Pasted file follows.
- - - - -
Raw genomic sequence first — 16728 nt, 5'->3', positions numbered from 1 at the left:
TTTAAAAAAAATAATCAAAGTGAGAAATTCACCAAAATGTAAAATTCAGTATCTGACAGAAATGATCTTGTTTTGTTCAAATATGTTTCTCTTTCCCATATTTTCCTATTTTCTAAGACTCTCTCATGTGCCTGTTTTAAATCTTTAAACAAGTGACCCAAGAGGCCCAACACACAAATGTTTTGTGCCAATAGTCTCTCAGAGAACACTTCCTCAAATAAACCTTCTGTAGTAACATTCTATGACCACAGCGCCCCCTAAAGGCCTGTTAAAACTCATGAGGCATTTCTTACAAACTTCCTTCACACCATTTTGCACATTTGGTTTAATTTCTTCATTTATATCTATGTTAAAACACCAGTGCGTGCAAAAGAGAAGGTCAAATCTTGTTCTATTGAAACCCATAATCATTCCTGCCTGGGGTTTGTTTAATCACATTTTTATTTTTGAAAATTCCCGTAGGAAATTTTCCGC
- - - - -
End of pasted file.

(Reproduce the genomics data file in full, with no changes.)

Raw genomic sequence first — 16728 nt, 5'->3', positions numbered from 1 at the left:
TTTAAAAAAAATAATCAAAGTGAGAAATTCACCAAAATGTAAAATTCAGTATCTGACAGAAATGATCTTGTTTTGTTCAAATATGTTTCTCTTTCCCATATTTTCCTATTTTCTAAGACTCTCTCATGTGCCTGTTTTAAATCTTTAAACAAGTGACCCAAGAGGCCCAACACACAAATGTTTTGTGCCAATAGTCTCTCAGAGAACACTTCCTCAAATAAACCTTCTGTAGTAACATTCTATGACCACAGCGCCCCCTAAAGGCCTGTTAAAACTCATGAGGCATTTCTTACAAACTTCCTTCACACCATTTTGCACATTTGGTTTAATTTCTTCATTTATATCTATGTTAAAACACCAGTGCGTGCAAAAGAGAAGGTCAAATCTTGTTCTATTGAAACCCATAATCATTCCTGCCTGGGGTTTGTTTAATCACATTTTTATTTTTGAAAATTCCCGTAGGAAATTTTCCGC